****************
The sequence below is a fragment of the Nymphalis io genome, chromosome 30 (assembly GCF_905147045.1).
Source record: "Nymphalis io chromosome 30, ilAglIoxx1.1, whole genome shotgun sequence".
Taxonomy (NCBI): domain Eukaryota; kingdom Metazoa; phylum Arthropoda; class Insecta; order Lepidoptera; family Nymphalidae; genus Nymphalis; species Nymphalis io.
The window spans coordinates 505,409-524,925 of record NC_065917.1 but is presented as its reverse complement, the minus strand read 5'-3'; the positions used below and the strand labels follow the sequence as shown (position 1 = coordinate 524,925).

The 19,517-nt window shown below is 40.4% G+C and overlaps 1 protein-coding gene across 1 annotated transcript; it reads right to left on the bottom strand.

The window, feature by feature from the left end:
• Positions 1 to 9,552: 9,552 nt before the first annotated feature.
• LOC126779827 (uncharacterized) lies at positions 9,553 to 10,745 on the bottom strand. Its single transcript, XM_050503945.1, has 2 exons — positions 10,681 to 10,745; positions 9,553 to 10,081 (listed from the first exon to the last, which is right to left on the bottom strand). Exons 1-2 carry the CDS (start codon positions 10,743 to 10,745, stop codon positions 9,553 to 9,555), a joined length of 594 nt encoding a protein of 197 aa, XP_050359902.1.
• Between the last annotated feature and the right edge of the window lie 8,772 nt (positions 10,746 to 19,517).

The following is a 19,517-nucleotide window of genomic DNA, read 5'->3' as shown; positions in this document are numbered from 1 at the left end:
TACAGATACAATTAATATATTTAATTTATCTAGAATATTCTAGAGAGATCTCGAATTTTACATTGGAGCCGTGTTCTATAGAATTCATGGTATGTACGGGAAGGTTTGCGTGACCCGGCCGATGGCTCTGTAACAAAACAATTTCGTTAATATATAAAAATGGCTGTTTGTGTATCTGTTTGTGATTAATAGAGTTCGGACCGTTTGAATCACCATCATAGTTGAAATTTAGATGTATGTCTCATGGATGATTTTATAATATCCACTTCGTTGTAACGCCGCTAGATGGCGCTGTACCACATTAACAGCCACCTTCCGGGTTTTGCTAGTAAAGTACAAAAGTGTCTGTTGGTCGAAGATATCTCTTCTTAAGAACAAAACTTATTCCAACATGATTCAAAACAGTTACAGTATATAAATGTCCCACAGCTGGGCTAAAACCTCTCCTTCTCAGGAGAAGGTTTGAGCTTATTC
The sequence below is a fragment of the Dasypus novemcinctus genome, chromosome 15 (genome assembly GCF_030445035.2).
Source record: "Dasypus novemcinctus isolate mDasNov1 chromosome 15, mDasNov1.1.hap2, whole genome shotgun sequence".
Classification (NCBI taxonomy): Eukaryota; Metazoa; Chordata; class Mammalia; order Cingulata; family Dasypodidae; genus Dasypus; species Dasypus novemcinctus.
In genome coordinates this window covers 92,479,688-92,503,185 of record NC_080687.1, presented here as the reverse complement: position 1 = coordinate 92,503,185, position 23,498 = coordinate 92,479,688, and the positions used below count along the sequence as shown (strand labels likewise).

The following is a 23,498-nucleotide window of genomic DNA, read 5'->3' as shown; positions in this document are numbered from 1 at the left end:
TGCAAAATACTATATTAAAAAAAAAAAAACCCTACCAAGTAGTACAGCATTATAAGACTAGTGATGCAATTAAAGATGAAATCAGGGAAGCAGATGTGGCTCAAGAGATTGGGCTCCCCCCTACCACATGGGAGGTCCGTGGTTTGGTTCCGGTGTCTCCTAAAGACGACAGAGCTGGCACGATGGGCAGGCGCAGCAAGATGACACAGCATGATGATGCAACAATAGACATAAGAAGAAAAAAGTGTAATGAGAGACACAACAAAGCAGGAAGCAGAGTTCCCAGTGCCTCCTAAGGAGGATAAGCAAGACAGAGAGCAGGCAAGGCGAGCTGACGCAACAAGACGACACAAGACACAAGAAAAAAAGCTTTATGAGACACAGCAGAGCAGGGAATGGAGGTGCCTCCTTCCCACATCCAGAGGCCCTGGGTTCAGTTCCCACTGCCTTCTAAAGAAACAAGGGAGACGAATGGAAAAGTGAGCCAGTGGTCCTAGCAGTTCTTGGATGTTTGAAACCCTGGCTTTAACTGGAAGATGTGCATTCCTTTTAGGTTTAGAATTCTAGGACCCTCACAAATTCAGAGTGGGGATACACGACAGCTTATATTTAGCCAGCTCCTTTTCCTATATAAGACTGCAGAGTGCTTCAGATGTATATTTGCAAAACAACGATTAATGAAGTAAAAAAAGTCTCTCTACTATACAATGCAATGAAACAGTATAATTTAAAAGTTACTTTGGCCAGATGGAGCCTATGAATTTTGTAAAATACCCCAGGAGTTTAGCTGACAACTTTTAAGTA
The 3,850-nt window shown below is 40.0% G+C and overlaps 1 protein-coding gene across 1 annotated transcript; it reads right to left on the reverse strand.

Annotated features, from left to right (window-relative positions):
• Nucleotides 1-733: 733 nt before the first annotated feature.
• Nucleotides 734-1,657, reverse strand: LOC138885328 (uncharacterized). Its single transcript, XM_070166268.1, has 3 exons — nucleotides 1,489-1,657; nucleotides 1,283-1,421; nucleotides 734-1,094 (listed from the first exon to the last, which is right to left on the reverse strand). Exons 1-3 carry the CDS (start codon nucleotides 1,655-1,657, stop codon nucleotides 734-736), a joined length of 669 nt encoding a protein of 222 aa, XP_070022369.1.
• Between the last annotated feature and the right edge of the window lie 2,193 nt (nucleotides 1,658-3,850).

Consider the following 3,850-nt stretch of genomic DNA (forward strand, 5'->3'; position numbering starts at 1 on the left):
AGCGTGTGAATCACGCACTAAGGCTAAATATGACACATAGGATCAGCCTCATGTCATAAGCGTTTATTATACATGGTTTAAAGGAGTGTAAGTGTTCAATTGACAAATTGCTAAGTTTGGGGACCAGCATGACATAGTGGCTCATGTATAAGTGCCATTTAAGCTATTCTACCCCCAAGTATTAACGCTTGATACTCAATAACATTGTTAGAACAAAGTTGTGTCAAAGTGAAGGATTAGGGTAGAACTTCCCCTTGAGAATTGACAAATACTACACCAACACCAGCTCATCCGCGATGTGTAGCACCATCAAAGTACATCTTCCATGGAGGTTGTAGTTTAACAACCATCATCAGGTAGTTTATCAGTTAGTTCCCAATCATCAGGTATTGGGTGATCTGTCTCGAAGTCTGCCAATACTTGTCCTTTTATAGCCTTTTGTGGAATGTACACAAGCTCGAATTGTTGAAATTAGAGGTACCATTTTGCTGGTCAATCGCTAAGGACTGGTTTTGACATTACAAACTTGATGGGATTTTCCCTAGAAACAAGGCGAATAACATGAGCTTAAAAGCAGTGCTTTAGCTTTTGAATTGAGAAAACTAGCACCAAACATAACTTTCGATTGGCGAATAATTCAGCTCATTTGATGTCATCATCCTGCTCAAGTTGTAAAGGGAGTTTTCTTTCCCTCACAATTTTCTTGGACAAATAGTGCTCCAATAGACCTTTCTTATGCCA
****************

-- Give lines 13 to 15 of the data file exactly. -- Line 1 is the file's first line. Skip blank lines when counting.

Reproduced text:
Source record: "Dasypus novemcinctus isolate mDasNov1 chromosome 15, mDasNov1.1.hap2, whole genome shotgun sequence".
Classification (NCBI taxonomy): Eukaryota; Metazoa; Chordata; class Mammalia; order Cingulata; family Dasypodidae; genus Dasypus; species Dasypus novemcinctus.
In genome coordinates this window covers 92,479,688-92,503,185 of record NC_080687.1, presented here as the reverse complement: position 1 = coordinate 92,503,185, position 23,498 = coordinate 92,479,688, and the positions used below count along the sequence as shown (strand labels likewise).